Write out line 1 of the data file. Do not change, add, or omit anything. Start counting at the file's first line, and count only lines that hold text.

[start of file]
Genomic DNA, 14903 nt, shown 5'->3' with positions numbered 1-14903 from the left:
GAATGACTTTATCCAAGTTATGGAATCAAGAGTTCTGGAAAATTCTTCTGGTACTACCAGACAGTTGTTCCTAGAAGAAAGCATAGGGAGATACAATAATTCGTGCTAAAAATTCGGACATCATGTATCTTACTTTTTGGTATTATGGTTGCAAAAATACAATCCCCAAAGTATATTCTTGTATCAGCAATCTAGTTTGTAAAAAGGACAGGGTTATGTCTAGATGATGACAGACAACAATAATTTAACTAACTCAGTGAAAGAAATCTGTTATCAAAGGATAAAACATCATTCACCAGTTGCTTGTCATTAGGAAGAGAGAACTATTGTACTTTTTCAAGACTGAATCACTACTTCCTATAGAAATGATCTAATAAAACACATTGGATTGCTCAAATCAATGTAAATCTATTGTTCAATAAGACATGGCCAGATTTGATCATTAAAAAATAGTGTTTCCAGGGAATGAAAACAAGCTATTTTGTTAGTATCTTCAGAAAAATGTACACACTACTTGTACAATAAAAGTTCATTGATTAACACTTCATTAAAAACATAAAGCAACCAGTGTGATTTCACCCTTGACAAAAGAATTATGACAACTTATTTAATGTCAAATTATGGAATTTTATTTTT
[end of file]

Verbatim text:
Genomic DNA, 14903 nt, shown 5'->3' with positions numbered 1-14903 from the left: